Take a look at our Short Test Video of the 230 Vantage from Boston Whaler, and you’ll discover that this dual console watersports boat has some unique features that will add a healthy dose of liquid fun to every day spent on the water. In fact, not only can this boat pull wakeboarders and water skiers with aplomb, it can do so while wrapping you in the peace of mind that comes with having an unsinkable hull underfoot.
The 230 is one of a pair of new Vantages, the other coming in a 27-foot package. Both are intended to be do-everything boats, as evidenced by the inclusion of fishing rod holders right alongside the wakeboard racks on the tow tower. (Serious anglers will also opt for the fishing package, which gets you a 14 gallon lighted livewell, additional rodholders at the transom, a raw water washdown, and cockpit toe rails.) More of the watersports-go-fishing mix can be found in the transom seat, which folds flush against the transom to open up additional cockpit space.
And this do-it-all attitude shows at the passenger’s seat, too. It can be flipped back into an aft-facing seat for watching skiers or boarders, flipped forward into a leaning post for long runs to the fishing grounds, and flipped down into a flat sun lounge for just lazing about. What’s really impressive about this seat, however, isn’t its versatility. After all, you can find transforming seating arrangements on many different boats. The real shocker here is how easy it is to adjust; just pull a trigger and the spring-loaded backrest swings around wherever you like, and locks in place as soon as you let go. Remember when you had to loosen multiple knobs, wrestle the seat into place, and then tighten them up again? That’s a time-consuming hassle you won’t have to deal with on a Vantage.
Wait a sec—doesn’t putting a complex gizmo like this on a boat just beg for failure down the road? Usually the answer would be yes, but Boston Whaler used chunky stainless-steel in all of the moving parts. I was less than gentle with this seat, slamming it in and out of position and leaning hard against it, and I’m confident that they built this thing for the long run. Same goes for the other pieces and parts on the 230 Vantage. Open the passenger’s side console to enter the head compartment, for example, then give the door a hearty slam. The latch, door, and hinges are all thoroughly beefy. Same goes for the tow tower, which doesn’t sway or bend no matter how hard you yank. And the four-step boarding ladder at the bow. And the grab rail on the cockpit utility center (which has a sink, stowage, cutting board, and 36-qt. cooler). Etcetera, etcetera, etcetera. In short, the Vantage is built just as tough as Boston Whaler builds its offshore fishing machines.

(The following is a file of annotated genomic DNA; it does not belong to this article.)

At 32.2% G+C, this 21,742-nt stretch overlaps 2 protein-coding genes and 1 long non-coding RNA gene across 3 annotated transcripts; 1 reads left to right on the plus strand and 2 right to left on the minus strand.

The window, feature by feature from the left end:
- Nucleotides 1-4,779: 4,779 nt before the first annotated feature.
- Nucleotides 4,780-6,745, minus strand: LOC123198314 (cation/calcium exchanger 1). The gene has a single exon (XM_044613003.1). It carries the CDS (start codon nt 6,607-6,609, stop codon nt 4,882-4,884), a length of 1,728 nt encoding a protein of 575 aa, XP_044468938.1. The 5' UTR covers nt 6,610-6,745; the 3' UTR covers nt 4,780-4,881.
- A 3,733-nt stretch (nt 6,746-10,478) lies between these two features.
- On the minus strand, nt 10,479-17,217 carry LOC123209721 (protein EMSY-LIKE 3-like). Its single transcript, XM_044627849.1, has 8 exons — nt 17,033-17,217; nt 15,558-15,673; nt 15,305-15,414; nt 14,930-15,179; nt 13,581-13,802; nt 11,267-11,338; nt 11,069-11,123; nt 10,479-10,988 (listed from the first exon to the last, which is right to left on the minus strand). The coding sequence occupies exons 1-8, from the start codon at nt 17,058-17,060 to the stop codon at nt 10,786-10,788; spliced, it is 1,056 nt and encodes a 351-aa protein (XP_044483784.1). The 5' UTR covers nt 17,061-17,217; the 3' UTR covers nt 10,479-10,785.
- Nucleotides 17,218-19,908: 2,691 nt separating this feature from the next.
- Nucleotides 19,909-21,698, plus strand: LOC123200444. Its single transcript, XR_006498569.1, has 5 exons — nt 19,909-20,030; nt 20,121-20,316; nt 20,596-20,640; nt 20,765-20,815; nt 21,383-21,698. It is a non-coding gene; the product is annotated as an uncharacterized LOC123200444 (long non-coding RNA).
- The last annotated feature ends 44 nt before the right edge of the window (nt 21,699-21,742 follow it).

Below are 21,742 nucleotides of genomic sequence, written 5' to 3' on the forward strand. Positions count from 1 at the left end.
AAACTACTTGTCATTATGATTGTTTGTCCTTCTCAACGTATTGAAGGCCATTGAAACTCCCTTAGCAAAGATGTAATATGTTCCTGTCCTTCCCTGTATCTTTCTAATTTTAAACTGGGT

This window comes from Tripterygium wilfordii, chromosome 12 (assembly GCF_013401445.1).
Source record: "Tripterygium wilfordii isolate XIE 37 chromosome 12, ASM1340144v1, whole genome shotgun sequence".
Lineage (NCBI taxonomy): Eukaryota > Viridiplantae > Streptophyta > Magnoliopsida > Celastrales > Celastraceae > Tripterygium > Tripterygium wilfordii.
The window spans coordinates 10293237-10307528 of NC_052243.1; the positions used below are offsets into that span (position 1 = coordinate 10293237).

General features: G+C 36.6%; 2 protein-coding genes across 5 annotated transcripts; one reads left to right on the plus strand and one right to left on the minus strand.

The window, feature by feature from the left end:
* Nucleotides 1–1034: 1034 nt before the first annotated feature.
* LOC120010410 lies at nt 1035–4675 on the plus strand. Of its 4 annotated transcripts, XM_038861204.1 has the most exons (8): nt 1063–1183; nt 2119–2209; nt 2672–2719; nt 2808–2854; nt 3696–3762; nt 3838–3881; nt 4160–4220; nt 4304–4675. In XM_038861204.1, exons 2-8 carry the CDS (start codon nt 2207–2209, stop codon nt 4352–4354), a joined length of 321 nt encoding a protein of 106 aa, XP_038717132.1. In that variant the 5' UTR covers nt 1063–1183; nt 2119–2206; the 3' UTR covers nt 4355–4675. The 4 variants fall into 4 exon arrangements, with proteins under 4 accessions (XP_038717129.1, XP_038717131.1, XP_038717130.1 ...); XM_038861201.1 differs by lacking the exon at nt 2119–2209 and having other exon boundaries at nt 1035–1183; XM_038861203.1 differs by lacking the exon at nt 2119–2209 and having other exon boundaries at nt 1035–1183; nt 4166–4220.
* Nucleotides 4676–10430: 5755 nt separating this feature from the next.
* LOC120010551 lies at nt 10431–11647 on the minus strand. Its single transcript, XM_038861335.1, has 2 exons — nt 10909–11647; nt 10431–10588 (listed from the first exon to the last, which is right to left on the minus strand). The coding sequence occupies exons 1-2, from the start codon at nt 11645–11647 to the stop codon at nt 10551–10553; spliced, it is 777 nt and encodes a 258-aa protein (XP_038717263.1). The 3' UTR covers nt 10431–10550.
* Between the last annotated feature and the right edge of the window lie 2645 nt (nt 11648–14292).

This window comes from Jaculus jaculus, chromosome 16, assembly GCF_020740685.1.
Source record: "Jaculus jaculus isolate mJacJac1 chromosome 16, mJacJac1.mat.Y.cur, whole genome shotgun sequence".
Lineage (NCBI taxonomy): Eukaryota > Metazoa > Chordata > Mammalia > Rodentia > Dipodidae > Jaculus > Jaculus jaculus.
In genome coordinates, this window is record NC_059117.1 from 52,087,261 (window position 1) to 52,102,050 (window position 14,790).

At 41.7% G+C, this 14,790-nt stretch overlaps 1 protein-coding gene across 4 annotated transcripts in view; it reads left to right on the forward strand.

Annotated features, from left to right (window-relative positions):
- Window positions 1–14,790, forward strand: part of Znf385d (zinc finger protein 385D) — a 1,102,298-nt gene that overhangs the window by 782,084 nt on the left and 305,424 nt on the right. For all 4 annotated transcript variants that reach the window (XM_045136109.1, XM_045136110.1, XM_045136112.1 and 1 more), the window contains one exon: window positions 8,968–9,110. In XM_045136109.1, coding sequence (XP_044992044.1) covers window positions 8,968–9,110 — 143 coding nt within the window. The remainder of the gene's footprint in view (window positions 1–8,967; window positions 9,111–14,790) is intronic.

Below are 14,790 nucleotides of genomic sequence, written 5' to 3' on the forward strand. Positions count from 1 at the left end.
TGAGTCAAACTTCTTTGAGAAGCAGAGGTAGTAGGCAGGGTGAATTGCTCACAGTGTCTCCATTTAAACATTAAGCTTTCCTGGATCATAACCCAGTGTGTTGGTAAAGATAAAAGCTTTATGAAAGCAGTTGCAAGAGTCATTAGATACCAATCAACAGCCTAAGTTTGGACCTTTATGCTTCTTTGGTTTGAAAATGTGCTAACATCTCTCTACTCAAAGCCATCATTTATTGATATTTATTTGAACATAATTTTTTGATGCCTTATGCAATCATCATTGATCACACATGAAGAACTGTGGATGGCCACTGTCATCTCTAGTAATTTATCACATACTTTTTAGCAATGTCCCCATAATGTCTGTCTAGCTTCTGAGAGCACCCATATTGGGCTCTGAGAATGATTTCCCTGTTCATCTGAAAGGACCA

More about that head console: 23 feet is fairly small for an enclosed head, but Whaler enlarged the console enough to make it work. The up-side is plenty of room to step in and turn around; the down-side is a loss of bow cockpit space. It’ll be a bit tight with multiple people forward of the windshield. But that’s life; you have to give a little to get a little.
The 230 Vantage comes with Verado power only, in either a 250 or a 300. Go for the 300 and you’ll see a top-end that beats 50-mph, with a cruise in the mid-30’s. Either power package has plenty of oomph to pull watersports enthusiasts out of the hole in a blink, and enough range to get you to fishing hotspots up to 100 miles from home. In other words, you can’t go wrong either way—whether your passion is chasing air off a wake, or wahoo off a temperature break.
For more information, visit Boston Whaler.